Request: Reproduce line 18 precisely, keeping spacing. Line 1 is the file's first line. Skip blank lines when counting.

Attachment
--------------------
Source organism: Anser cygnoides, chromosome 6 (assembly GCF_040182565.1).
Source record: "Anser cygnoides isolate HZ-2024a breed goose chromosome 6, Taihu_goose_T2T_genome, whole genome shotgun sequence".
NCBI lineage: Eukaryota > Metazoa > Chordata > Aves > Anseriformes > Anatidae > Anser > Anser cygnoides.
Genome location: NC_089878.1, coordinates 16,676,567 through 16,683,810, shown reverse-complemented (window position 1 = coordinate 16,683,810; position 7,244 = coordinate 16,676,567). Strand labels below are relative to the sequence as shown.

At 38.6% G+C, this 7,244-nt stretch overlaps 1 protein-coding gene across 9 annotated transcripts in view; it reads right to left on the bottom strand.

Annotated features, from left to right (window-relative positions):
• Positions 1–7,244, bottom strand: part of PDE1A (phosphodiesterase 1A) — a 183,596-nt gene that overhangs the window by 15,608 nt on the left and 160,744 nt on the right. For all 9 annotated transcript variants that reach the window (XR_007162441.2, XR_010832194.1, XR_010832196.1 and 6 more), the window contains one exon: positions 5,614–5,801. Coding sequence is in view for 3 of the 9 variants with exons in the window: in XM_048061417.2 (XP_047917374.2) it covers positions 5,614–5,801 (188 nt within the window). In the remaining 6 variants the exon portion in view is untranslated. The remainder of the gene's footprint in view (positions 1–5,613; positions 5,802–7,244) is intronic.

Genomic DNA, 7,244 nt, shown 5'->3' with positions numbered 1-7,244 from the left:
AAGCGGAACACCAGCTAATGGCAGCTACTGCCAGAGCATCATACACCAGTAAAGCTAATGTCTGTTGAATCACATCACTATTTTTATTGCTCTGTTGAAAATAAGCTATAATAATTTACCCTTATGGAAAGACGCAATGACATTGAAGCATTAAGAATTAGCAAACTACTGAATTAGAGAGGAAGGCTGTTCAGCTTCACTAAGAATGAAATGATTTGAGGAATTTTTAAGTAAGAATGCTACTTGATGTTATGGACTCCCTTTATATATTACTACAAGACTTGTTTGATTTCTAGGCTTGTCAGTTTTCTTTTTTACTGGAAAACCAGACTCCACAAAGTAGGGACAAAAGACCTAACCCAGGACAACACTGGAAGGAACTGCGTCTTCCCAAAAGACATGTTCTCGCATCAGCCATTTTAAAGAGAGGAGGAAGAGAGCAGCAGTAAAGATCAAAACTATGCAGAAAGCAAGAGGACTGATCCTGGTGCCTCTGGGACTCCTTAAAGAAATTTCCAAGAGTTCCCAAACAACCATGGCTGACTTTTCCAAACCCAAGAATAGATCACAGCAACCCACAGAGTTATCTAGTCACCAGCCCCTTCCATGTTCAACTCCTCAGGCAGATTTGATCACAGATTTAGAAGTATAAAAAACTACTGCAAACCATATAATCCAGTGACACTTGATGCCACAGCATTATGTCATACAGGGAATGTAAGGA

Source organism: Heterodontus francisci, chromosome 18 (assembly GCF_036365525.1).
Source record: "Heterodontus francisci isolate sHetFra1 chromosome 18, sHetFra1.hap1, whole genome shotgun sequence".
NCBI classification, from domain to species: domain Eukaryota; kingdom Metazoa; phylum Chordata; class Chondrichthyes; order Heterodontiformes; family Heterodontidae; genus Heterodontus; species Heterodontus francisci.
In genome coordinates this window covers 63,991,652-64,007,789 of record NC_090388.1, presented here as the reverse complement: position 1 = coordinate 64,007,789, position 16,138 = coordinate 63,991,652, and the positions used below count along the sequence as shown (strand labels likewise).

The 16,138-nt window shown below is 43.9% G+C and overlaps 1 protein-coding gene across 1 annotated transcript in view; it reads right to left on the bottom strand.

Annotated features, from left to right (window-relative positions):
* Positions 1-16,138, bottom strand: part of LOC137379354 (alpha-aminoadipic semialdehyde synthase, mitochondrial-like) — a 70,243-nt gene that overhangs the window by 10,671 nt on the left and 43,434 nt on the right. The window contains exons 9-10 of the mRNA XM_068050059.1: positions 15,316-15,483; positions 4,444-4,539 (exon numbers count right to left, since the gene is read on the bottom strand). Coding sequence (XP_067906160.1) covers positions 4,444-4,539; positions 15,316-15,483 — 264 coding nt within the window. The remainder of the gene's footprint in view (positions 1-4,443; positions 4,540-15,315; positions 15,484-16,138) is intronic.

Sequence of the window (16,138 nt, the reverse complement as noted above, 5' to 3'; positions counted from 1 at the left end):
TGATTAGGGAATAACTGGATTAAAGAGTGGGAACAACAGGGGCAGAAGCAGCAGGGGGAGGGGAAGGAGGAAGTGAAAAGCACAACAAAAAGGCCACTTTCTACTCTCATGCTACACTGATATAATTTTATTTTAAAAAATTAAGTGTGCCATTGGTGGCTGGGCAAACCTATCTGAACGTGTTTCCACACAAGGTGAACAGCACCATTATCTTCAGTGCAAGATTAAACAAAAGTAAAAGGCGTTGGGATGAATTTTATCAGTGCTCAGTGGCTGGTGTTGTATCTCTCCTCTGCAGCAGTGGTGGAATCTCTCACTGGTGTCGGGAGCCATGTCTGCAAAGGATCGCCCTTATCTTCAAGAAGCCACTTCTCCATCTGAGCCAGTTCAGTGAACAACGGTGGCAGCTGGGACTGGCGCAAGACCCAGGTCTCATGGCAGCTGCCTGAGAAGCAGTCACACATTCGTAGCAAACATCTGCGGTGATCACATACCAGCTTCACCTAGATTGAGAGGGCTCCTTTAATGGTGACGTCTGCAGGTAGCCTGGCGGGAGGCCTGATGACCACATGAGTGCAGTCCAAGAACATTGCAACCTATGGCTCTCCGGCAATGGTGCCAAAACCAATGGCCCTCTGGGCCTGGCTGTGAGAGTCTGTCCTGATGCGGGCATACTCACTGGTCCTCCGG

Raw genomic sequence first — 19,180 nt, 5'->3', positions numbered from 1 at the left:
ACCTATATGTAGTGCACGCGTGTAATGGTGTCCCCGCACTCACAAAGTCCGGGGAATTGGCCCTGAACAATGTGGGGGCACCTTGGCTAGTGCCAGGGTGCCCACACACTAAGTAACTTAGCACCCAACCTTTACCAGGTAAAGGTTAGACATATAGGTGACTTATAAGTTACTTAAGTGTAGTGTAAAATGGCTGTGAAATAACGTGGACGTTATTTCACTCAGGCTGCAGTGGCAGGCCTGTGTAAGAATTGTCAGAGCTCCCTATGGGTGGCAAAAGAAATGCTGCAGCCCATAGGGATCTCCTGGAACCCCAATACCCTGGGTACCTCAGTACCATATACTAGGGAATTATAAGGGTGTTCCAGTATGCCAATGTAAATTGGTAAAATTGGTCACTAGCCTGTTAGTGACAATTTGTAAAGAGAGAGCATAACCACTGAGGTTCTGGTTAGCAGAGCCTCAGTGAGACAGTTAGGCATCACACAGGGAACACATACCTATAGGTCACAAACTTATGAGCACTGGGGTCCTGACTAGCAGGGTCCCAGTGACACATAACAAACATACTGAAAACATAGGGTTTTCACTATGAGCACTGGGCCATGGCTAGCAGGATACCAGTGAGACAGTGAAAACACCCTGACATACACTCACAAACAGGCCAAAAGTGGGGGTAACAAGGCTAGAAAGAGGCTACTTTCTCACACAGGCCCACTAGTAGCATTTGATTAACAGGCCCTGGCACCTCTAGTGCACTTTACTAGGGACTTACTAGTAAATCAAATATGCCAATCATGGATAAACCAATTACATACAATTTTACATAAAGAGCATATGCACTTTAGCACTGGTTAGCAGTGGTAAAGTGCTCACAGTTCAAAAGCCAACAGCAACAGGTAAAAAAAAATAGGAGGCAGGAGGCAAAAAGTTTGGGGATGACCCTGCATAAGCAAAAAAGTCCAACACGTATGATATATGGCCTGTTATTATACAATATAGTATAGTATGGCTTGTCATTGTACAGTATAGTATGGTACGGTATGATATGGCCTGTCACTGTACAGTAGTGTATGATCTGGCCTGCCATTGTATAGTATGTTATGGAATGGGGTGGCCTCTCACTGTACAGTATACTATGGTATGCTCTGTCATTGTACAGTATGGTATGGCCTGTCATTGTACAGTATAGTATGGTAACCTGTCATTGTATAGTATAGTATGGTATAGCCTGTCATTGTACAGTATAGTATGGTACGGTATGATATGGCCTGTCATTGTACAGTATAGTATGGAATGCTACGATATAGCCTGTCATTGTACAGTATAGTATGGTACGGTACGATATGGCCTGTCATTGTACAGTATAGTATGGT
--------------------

TGATTAGGGAATAACTGGATTAAAGAGTGGGAACAACAGGGGCAGAAGCAGCAGGGGGAGGGGAAGGAGGAAGTGAAAAGCACAACAAAAAGGCCACTTTCTACTCTCATGCTACACTGATATAATTTTATTTTAAAAAATTAAGTGTGCCATTGGTGGCTGGGCAAACCTATCTGAACGTGTTTCCACACAAGGTGAACAGCACCATTATCTTCAGTGCAAGATTAAACAAAAGTAAAAGGCGTTGGGATGAATTTTATCAGTGCTCAGTGGCTGGTGTTGTATCTCTCCTCTGCAGCAGTGGTGGAATCTCTCACTGGTGTCGGGAGCCATGTCTGCAAAGGATCGCCCTTATCTTCAAGAAGCCACTTCTCCATCTGAGCCAGTTCAGTGAACAACGGTGGCAGCTGGGACTGGCGCAAGACCCAGGTCTCATGGCAGCTGCCTGAGAAGCAGTCACACATTCGTAGCAAACATCTGCGGTGATCACATACCAGCTTCACCTAGATTGAGAGGGCTCCTTTAATGGTGACGTCTGCAGGTAGCCTGGCGGGAGGCCTGATGACCACATGAGTGCAGTCCAAGAACATTGCAACCTATGGCTCTCCGGCAATGGTGCCAAAACCAATGGCCCTCTGGGCCTGGCTGTGAGAGTCTGTCCTGATGCGGGCATACTCACTGGTCCTCCGG